As promised, Electrons is in the App store, and it’s just amazing.
It’s a charged particle simulator for iPad. It allows you to create dozens of positively or negatively charged particles, either freely roaming in space, or contained within conducting bodies. You can observe complex particle interactions and resulting electric forces, create capacitors, simulate a lightning rod, a cathode ray tube (CRT) and much, much more. Through play, you can effortlessly gain deeper understanding of many natural phenomena. Following the included guided tour of 10 experiments will give you further insights into the world of electricity.
A perfect companion for students and teachers of physics and electrical engineering, or anyone interested in understanding one of the four fundamental forces — the one without which there would be no lightbulbs or elevators, no radio and television, no computers, no Internet, and for that matter—no life.
Electrons app includes an 11-page guide, explaining the basics of electric forces and Coulomb’s law, and provides 10 guided experiments, which you can try on your own. By following them, you will systematically unravel many of the seemingly puzzling mysteries of nature.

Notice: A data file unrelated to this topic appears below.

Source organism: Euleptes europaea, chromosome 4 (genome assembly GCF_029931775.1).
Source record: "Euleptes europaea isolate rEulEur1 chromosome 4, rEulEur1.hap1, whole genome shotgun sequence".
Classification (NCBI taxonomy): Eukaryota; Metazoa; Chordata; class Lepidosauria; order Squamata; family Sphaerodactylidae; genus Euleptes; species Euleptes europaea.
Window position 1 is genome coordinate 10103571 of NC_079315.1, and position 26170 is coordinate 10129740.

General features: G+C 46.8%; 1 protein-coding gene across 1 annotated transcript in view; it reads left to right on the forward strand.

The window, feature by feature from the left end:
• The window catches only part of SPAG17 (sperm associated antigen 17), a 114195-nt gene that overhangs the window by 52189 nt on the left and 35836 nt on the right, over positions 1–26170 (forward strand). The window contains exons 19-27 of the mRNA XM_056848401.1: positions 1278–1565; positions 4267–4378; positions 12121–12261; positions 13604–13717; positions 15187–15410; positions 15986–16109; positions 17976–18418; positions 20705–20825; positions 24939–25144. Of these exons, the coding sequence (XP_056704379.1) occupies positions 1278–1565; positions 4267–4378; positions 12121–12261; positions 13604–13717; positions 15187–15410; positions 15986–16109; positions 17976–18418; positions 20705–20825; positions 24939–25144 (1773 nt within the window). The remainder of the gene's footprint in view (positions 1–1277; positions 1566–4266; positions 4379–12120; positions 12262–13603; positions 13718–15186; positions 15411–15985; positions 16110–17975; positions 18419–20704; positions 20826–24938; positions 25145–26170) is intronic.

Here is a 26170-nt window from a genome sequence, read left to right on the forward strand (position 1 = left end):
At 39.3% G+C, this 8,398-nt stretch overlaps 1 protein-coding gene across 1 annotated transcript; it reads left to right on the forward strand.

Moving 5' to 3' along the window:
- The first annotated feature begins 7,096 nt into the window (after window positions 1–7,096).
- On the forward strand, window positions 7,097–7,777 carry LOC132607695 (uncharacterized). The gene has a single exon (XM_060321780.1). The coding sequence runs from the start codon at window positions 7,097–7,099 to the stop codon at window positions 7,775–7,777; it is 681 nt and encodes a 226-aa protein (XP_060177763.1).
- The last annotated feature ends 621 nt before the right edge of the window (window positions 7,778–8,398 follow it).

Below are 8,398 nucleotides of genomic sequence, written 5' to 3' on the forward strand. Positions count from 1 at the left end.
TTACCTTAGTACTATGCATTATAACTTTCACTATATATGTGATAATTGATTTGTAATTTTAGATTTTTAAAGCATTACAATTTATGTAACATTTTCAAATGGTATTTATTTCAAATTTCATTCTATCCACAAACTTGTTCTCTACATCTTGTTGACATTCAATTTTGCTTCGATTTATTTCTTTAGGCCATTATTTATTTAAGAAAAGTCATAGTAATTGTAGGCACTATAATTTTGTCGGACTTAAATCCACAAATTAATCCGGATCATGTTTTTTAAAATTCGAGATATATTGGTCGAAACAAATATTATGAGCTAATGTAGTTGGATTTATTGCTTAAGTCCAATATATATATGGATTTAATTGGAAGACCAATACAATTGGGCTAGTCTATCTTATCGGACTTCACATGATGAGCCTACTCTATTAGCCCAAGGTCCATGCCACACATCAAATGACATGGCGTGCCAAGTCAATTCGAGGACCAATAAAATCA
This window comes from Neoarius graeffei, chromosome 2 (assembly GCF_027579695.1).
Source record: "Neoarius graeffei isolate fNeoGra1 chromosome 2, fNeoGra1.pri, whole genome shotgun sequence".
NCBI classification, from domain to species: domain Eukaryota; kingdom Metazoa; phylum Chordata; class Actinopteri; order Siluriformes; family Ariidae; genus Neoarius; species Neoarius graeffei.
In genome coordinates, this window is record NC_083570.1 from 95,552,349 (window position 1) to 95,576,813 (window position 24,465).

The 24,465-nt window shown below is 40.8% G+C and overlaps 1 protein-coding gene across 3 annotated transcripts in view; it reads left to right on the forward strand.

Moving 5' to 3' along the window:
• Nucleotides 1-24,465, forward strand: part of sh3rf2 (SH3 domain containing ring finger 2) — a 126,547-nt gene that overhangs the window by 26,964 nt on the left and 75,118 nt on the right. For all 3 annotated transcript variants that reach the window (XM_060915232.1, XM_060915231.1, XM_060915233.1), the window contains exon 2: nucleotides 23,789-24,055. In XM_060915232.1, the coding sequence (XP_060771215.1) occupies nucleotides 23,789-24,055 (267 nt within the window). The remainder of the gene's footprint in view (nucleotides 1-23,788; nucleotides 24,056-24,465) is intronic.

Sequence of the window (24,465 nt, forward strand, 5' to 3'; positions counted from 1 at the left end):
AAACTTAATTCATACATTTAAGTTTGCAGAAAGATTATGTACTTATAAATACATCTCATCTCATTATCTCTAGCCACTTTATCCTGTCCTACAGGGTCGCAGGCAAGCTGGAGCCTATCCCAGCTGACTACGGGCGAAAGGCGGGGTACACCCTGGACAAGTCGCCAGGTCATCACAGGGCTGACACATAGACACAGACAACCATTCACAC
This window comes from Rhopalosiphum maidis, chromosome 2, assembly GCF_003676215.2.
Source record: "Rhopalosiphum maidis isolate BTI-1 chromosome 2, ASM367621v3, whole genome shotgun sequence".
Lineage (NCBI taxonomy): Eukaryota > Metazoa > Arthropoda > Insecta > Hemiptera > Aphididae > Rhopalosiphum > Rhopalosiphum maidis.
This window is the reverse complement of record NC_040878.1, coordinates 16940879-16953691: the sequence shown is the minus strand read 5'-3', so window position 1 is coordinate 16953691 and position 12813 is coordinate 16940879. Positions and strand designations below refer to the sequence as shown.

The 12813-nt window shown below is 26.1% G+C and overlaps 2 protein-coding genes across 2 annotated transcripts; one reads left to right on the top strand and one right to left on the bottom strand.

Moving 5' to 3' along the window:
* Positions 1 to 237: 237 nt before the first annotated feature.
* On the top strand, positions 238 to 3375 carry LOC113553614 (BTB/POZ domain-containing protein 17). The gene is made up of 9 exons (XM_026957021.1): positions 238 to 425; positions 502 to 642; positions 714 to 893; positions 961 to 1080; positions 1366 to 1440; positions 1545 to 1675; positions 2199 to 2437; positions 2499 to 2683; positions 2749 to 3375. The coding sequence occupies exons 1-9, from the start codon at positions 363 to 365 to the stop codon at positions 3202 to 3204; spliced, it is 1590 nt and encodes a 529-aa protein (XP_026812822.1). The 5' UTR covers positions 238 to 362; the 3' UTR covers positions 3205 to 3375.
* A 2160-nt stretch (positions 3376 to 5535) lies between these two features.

By following the guide, you can:
⊕ Get acquainted with the basics of attractive and repulsive forces.
⊕ Learn why electric field inside conductors equals zero.
⊕ Learn why electric field is stronger in corners and pointy edges.
⊕ Simulate an electrostatic shock (redistribution of charge).
⊕ Create a capacitor and observe its homogenous electric field.
⊕ Learn how to create a do-it-yourself electric field probe.
⊕ Learn how to neutralize electric field.
⊕ Demonstrate how a cathode ray tube deflects particles.
⊕ Simulate a lightning rod and observe how it “attracts” lightning.
Such great teaching aid could not be possible without a true visionary — my professor of Fundamentals of Electrical Engineering (about 10 years ago), late prof. Vojko Valenčič. He has, at the turn of the millenium, envisioned and developed a simulator, ten times more powerful than the Electrons. It was called JaCoB, and is still available freely at jacob.fe.uni-lj.si. Although JaCoB source code is available under GNU GPL, it has not been used in any way in development of the Electrons, which is purely an extension of Gravity Lab. Solely the concepts that prof. Valenčič taught, explained and demonstrated during his courses, and the basic idea behind JaCoB — to make learning of science fun — were used in making of this project. I sincerely wish someone will find it at least a bit as useful as I did JaCoB.